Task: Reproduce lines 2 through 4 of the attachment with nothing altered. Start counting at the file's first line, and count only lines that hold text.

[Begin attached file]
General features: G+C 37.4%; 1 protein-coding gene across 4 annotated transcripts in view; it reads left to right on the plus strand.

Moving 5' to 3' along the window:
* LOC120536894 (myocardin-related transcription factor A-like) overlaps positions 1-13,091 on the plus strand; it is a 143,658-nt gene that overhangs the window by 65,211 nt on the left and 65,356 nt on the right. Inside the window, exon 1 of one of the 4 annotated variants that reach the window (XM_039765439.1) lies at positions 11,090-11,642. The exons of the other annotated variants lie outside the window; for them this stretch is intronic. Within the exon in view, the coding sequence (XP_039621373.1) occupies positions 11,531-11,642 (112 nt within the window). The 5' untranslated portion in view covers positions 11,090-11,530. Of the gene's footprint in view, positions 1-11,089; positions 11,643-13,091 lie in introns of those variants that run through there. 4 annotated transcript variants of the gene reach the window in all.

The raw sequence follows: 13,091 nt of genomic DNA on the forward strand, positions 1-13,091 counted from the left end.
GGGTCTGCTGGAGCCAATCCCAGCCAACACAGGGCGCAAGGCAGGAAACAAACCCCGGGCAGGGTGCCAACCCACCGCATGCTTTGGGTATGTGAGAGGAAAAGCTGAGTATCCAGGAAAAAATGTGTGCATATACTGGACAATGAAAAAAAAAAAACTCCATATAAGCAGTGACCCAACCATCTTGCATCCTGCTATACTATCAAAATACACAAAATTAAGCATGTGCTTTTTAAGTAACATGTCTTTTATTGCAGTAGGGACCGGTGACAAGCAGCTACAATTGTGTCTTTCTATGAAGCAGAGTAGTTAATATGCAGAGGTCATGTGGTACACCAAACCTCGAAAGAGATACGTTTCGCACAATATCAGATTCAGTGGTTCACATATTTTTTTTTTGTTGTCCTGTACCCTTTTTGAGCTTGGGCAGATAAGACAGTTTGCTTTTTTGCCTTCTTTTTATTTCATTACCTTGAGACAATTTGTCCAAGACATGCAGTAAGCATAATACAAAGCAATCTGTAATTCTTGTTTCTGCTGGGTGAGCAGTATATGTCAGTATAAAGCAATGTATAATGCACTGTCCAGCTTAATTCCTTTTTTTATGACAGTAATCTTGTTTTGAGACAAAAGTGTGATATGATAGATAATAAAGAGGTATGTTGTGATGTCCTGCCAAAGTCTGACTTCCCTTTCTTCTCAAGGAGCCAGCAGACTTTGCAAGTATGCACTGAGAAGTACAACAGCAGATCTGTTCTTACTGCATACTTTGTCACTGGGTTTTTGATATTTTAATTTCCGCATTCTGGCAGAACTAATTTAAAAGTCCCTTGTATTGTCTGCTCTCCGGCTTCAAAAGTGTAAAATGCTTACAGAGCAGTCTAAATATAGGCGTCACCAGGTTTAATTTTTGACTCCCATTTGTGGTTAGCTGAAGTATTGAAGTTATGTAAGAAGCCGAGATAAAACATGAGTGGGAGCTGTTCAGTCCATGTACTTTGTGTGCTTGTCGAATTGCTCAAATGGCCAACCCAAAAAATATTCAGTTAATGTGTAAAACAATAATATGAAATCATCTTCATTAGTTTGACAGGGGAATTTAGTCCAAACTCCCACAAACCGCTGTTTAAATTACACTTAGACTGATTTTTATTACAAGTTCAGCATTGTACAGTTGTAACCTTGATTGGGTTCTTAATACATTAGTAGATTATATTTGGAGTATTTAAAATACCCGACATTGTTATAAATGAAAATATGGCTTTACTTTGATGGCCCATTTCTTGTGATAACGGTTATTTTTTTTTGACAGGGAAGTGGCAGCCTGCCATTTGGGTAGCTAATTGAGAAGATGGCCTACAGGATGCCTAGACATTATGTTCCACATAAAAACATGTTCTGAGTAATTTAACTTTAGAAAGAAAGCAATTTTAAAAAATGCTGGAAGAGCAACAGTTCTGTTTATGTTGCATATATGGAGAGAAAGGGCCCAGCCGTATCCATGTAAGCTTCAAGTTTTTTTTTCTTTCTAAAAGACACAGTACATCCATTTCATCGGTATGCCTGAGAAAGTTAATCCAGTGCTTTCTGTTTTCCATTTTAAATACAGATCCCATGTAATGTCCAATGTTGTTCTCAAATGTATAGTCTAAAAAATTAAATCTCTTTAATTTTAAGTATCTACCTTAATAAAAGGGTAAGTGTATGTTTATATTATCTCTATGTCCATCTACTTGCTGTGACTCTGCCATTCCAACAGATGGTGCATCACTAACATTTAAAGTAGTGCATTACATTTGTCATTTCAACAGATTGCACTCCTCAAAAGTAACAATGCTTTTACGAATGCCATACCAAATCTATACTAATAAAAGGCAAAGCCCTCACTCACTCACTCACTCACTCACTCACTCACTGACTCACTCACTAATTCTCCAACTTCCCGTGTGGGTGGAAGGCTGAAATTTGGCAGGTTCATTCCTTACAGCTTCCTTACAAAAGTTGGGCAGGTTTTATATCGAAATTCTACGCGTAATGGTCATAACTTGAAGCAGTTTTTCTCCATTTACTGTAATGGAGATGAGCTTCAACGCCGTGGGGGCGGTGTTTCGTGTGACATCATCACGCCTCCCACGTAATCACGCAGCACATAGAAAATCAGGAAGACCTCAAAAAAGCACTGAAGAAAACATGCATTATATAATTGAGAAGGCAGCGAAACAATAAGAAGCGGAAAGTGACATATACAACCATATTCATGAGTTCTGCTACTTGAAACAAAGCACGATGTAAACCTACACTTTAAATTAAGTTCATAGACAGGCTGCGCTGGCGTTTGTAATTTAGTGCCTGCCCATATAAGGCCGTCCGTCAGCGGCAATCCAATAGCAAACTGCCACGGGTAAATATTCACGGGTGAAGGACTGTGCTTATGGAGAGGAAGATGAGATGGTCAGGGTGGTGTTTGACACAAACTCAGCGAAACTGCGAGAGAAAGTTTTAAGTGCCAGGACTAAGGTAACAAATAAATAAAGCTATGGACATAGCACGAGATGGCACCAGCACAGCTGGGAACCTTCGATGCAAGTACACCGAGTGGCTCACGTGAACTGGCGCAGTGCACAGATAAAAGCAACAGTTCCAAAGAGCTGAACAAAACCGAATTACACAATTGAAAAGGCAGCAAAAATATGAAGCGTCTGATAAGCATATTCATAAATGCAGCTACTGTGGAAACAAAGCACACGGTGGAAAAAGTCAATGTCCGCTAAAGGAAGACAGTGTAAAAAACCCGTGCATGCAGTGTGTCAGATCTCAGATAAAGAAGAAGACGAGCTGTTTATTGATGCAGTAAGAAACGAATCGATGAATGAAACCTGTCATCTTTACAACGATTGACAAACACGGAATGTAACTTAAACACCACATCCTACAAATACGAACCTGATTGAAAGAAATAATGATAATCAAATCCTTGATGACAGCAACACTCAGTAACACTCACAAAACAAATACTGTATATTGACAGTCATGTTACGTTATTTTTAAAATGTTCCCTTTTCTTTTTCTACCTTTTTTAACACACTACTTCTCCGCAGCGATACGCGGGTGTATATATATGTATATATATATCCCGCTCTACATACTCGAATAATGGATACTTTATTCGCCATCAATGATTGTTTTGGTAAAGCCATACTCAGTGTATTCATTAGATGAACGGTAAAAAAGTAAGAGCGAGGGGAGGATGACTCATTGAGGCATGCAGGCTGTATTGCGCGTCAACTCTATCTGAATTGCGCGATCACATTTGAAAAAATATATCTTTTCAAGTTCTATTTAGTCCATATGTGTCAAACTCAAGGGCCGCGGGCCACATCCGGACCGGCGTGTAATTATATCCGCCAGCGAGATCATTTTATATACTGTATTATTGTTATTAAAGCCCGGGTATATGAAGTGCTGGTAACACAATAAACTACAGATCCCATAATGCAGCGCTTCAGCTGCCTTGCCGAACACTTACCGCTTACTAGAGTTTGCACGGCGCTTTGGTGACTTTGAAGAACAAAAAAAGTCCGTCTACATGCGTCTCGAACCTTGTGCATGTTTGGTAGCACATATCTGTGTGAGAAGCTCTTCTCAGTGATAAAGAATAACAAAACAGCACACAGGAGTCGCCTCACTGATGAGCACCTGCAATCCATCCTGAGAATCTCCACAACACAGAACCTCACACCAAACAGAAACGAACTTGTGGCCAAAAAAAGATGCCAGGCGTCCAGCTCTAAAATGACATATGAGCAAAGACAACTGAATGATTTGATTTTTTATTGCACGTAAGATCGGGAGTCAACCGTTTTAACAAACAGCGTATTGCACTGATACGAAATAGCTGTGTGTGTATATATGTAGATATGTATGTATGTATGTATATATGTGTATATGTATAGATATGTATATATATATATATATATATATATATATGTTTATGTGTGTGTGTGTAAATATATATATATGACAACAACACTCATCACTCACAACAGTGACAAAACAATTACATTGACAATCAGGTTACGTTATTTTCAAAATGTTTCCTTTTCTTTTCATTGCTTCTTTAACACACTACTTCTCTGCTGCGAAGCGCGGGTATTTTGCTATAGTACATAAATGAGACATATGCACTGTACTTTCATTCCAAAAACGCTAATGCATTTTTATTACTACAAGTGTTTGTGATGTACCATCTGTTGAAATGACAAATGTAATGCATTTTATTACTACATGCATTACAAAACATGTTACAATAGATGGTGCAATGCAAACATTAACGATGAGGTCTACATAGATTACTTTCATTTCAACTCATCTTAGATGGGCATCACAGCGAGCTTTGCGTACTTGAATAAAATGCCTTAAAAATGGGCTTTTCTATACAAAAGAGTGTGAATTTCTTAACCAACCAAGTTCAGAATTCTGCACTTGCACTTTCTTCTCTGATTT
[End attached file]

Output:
Moving 5' to 3' along the window:
* LOC120536894 (myocardin-related transcription factor A-like) overlaps positions 1-13,091 on the plus strand; it is a 143,658-nt gene that overhangs the window by 65,211 nt on the left and 65,356 nt on the right. Inside the window, exon 1 of one of the 4 annotated variants that reach the window (XM_039765439.1) lies at positions 11,090-11,642. The exons of the other annotated variants lie outside the window; for them this stretch is intronic. Within the exon in view, the coding sequence (XP_039621373.1) occupies positions 11,531-11,642 (112 nt within the window). The 5' untranslated portion in view covers positions 11,090-11,530. Of the gene's footprint in view, positions 1-11,089; positions 11,643-13,091 lie in introns of those variants that run through there. 4 annotated transcript variants of the gene reach the window in all.

The raw sequence follows: 13,091 nt of genomic DNA on the forward strand, positions 1-13,091 counted from the left end.